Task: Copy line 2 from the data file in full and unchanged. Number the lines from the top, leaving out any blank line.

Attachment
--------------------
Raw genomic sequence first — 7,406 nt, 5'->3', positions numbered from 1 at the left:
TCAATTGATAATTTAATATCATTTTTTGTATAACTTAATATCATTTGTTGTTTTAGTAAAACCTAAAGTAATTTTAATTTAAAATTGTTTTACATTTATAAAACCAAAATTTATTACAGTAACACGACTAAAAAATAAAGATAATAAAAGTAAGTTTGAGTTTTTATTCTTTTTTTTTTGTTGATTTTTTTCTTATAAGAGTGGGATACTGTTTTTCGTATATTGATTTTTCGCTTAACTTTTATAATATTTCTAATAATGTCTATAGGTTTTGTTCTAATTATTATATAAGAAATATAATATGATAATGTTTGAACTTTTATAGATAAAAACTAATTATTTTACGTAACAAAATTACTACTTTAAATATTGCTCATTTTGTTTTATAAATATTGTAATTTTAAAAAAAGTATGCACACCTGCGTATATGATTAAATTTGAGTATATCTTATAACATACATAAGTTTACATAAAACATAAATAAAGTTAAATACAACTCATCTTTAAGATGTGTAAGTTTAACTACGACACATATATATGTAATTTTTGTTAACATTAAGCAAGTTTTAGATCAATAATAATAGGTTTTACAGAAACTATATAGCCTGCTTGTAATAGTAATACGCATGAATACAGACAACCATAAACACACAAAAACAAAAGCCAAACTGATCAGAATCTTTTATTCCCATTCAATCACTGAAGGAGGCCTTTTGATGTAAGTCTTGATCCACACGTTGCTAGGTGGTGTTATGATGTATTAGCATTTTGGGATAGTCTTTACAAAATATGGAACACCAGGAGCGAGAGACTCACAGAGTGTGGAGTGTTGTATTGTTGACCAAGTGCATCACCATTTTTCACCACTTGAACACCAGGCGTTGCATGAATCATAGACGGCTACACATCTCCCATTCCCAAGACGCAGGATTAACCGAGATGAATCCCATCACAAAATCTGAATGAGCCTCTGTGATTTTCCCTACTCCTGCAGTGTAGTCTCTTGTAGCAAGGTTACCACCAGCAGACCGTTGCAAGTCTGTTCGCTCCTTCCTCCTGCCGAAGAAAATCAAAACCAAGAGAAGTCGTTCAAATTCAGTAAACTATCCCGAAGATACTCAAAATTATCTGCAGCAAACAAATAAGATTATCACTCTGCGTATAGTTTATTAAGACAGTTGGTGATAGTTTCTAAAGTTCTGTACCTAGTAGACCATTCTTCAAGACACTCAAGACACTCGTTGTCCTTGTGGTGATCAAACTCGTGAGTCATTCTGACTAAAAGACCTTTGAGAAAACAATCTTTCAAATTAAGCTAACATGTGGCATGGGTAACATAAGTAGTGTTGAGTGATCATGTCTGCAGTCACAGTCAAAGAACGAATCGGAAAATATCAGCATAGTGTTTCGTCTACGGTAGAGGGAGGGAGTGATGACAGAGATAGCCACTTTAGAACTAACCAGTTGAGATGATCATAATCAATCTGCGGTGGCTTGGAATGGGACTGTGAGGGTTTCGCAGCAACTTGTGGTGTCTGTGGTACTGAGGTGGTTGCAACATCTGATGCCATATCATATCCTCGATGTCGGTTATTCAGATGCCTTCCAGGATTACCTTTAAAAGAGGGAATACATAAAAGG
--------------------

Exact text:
TCAATTGATAATTTAATATCATTTTTTGTATAACTTAATATCATTTGTTGTTTTAGTAAAACCTAAAGTAATTTTAATTTAAAATTGTTTTACATTTATAAAACCAAAATTTATTACAGTAACACGACTAAAAAATAAAGATAATAAAAGTAAGTTTGAGTTTTTATTCTTTTTTTTTTGTTGATTTTTTTCTTATAAGAGTGGGATACTGTTTTTCGTATATTGATTTTTCGCTTAACTTTTATAATATTTCTAATAATGTCTATAGGTTTTGTTCTAATTATTATATAAGAAATATAATATGATAATGTTTGAACTTTTATAGATAAAAACTAATTATTTTACGTAACAAAATTACTACTTTAAATATTGCTCATTTTGTTTTATAAATATTGTAATTTTAAAAAAAGTATGCACACCTGCGTATATGATTAAATTTGAGTATATCTTATAACATACATAAGTTTACATAAAACATAAATAAAGTTAAATACAACTCATCTTTAAGATGTGTAAGTTTAACTACGACACATATATATGTAATTTTTGTTAACATTAAGCAAGTTTTAGATCAATAATAATAGGTTTTACAGAAACTATATAGCCTGCTTGTAATAGTAATACGCATGAATACAGACAACCATAAACACACAAAAACAAAAGCCAAACTGATCAGAATCTTTTATTCCCATTCAATCACTGAAGGAGGCCTTTTGATGTAAGTCTTGATCCACACGTTGCTAGGTGGTGTTATGATGTATTAGCATTTTGGGATAGTCTTTACAAAATATGGAACACCAGGAGCGAGAGACTCACAGAGTGTGGAGTGTTGTATTGTTGACCAAGTGCATCACCATTTTTCACCACTTGAACACCAGGCGTTGCATGAATCATAGACGGCTACACATCTCCCATTCCCAAGACGCAGGATTAACCGAGATGAATCCCATCACAAAATCTGAATGAGCCTCTGTGATTTTCCCTACTCCTGCAGTGTAGTCTCTTGTAGCAAGGTTACCACCAGCAGACCGTTGCAAGTCTGTTCGCTCCTTCCTCCTGCCGAAGAAAATCAAAACCAAGAGAAGTCGTTCAAATTCAGTAAACTATCCCGAAGATACTCAAAATTATCTGCAGCAAACAAATAAGATTATCACTCTGCGTATAGTTTATTAAGACAGTTGGTGATAGTTTCTAAAGTTCTGTACCTAGTAGACCATTCTTCAAGACACTCAAGACACTCGTTGTCCTTGTGGTGATCAAACTCGTGAGTCATTCTGACTAAAAGACCTTTGAGAAAACAATCTTTCAAATTAAGCTAACATGTGGCATGGGTAACATAAGTAGTGTTGAGTGATCATGTCTGCAGTCACAGTCAAAGAACGAATCGGAAAATATCAGCATAGTGTTTCGTCTACGGTAGAGGGAGGGAGTGATGACAGAGATAGCCACTTTAGAACTAACCAGTTGAGATGATCATAATCAATCTGCGGTGGCTTGGAATGGGACTGTGAGGGTTTCGCAGCAACTTGTGGTGTCTGTGGTACTGAGGTGGTTGCAACATCTGATGCCATATCATATCCTCGATGTCGGTTATTCAGATGCCTTCCAGGATTACCTTTAAAAGAGGGAATACATAAAAGG